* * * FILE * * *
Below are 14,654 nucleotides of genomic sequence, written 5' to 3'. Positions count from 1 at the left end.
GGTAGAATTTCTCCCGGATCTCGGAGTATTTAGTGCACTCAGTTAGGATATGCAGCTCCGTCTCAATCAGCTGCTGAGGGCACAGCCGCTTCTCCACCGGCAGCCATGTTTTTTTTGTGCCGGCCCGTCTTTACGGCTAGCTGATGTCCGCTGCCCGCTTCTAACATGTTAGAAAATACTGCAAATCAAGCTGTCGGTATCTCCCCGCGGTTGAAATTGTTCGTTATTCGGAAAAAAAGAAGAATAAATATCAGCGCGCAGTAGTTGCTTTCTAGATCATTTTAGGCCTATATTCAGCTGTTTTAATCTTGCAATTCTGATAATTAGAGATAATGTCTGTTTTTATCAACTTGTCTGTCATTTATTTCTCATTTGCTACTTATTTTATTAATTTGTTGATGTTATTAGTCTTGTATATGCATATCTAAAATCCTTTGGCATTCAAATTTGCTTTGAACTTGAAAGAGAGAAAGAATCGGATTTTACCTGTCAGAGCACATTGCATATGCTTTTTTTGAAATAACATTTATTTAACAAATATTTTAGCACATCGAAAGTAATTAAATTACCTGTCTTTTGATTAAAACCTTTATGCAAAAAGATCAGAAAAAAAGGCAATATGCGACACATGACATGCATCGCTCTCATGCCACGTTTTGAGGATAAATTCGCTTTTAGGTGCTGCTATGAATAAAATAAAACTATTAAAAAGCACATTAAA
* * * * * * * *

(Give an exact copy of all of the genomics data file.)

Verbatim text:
Below are 14,654 nucleotides of genomic sequence, written 5' to 3'. Positions count from 1 at the left end.
GGTAGAATTTCTCCCGGATCTCGGAGTATTTAGTGCACTCAGTTAGGATATGCAGCTCCGTCTCAATCAGCTGCTGAGGGCACAGCCGCTTCTCCACCGGCAGCCATGTTTTTTTTGTGCCGGCCCGTCTTTACGGCTAGCTGATGTCCGCTGCCCGCTTCTAACATGTTAGAAAATACTGCAAATCAAGCTGTCGGTATCTCCCCGCGGTTGAAATTGTTCGTTATTCGGAAAAAAAGAAGAATAAATATCAGCGCGCAGTAGTTGCTTTCTAGATCATTTTAGGCCTATATTCAGCTGTTTTAATCTTGCAATTCTGATAATTAGAGATAATGTCTGTTTTTATCAACTTGTCTGTCATTTATTTCTCATTTGCTACTTATTTTATTAATTTGTTGATGTTATTAGTCTTGTATATGCATATCTAAAATCCTTTGGCATTCAAATTTGCTTTGAACTTGAAAGAGAGAAAGAATCGGATTTTACCTGTCAGAGCACATTGCATATGCTTTTTTTGAAATAACATTTATTTAACAAATATTTTAGCACATCGAAAGTAATTAAATTACCTGTCTTTTGATTAAAACCTTTATGCAAAAAGATCAGAAAAAAAGGCAATATGCGACACATGACATGCATCGCTCTCATGCCACGTTTTGAGGATAAATTCGCTTTTAGGTGCTGCTATGAATAAAATAAAACTATTAAAAAGCACATTAAA